LaVigne and board members made no public comment at the meeting and instead went into executive session after members of the public spoke. The Town Board has not made any public statement on the issue.
In an interview with The Ithaca Voice, LaVigne said the donation had no impact on his decision to extend the project and said he was not even aware of the donation, which went to the committee, at the time. “People don’t notify me of anything,” LaVigne said.
He said what did impact the need for an extension was a death in the Lucente family.
In March 2018, Rocco Lucente Sr. died unexpectedly. Rocco Sr. is the father of Steve Lucente –– in charge of the Village Solars project.
Rocco Sr. at the time was building an apartment complex in an adjacent lot, which, according to LaVigne, his son Steve wanted to incorporate into the Village Solars project. The new plot has plans for additional housing units, prompting the Lucente’s to shift their building plan to include a bigger and more centrally located community center to accommodate the increased perspective population.
“His father died,” LaVigne said. “He wanted to have time to acquire more land. And if he acquired more land all of Village Solars would be a much bigger project. Sadly, if his father didn’t pass away, we wouldn’t be having this conversation.”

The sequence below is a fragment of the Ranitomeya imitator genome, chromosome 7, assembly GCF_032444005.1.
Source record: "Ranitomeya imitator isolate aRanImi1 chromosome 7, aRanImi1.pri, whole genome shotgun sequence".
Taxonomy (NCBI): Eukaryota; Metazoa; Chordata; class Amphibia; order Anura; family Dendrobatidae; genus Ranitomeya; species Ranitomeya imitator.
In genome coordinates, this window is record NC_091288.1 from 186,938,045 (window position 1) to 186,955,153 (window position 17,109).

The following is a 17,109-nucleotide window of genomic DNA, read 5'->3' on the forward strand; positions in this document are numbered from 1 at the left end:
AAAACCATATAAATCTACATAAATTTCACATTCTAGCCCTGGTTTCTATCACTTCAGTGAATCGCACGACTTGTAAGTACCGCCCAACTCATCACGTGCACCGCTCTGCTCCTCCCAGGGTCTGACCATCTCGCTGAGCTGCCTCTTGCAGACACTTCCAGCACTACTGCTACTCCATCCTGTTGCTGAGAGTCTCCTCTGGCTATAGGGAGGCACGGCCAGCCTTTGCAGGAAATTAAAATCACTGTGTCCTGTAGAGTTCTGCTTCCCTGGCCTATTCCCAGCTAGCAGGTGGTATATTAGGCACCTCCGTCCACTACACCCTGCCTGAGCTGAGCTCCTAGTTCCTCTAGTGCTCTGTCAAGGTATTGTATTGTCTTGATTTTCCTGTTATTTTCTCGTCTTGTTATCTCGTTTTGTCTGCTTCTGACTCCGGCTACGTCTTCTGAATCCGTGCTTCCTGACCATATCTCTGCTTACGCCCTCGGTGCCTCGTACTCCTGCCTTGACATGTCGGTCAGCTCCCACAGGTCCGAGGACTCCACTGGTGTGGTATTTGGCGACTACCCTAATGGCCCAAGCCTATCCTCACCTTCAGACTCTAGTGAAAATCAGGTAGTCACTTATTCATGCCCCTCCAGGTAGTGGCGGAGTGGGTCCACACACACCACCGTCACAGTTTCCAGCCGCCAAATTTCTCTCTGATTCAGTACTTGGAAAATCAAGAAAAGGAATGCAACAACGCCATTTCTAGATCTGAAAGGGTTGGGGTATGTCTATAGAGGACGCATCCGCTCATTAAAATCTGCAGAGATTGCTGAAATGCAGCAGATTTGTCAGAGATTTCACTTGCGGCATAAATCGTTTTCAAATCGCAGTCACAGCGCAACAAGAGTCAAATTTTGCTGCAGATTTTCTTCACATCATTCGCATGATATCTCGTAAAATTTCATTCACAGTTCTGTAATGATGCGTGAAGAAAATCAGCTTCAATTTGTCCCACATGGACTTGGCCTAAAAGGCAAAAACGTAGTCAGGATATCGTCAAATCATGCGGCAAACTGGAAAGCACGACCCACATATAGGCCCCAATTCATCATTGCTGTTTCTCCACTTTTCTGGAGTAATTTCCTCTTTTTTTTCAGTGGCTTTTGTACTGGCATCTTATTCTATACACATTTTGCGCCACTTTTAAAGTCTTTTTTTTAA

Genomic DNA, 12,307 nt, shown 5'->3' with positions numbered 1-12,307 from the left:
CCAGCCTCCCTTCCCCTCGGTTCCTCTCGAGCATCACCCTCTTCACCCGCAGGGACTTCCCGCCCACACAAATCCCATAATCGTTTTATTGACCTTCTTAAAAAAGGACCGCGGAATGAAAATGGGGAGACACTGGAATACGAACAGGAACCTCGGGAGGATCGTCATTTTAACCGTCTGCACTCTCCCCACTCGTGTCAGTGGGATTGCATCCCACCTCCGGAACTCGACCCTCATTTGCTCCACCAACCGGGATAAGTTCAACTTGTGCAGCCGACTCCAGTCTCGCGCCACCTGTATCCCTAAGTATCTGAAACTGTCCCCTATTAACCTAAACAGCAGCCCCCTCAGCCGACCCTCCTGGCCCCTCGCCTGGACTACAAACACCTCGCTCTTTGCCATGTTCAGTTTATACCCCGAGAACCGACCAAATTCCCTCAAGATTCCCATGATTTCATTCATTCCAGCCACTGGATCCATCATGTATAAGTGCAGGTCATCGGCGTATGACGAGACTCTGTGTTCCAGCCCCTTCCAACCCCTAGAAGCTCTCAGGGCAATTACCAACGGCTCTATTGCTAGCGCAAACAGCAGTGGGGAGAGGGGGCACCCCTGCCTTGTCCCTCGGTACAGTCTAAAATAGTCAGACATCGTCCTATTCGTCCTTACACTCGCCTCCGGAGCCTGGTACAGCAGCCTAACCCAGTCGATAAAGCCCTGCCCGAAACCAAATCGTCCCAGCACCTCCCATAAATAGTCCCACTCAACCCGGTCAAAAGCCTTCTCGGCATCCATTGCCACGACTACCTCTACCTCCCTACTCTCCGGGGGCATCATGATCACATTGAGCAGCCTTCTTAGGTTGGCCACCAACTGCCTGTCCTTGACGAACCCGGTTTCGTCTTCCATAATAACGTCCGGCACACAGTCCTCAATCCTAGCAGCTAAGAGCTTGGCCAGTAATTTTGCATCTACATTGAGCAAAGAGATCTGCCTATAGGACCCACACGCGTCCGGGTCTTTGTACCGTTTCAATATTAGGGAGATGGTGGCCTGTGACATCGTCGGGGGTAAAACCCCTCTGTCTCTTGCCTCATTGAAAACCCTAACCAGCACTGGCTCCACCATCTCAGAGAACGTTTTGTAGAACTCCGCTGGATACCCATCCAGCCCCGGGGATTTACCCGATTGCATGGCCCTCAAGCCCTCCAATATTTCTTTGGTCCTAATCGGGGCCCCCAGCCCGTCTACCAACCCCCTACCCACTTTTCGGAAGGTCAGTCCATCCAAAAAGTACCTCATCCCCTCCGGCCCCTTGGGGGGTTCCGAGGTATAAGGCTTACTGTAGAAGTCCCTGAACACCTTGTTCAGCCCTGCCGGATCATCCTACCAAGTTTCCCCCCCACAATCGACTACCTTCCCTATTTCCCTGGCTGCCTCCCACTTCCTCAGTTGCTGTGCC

Official plans for the new community center have not been brought forward for approval yet. At the Aug. 21 Town Board meeting, the Village Solars Project Engineer Lawrence Fabroni told the board that plans would be drawn up following the board’s approval of the waiver.
Before voting in August, the members that voted for the amendment relied on the positive recommendation from the Lansing Planning Board. The planning board is made up of Gerald Caward, Jr., chairman; Al Fiorille – vice chairman; Norman L. Davidson; Sandra Dennis Conlon; Larry Sharpsteen; Dean Shea; and Deborah Trumbull.
Town Board member Joseph Wetmore raised concern over the timing of the Lucente’s waiver request –– asserting that the developers knew they weren’t going to break ground next year after Rocco Sr.’s death in 2018. In the Aug. 21 meeting, project engineer Fabroni told the Town Board they had entered into discussions with their bank in January of this year regarding the future of the project.
“I think some people feel the Planning Board’s recommendation is something they have to have strong reasons to go against, and I think there is validity in that,” said Wetmore, who voted against the extension. “What I found unconvincing from the applicants is why this became a last-minute emergency when they knew about it in advance.”
Steve Lucente has not responded to requests for comment about the timing of his donation.
Lavigne has remained firm that he was not swayed by the money from the Lucente’s, and in a public post on Facebook, volunteered to take the matter to the Lansing Ethics Committee.
“We have somebody that actually wants to build in Lansing that has an excellent relationship and because they donate money they think it’s inappropriate for the situation when the bottom line is we were voting on what the planning board recommended,” LaVigne said.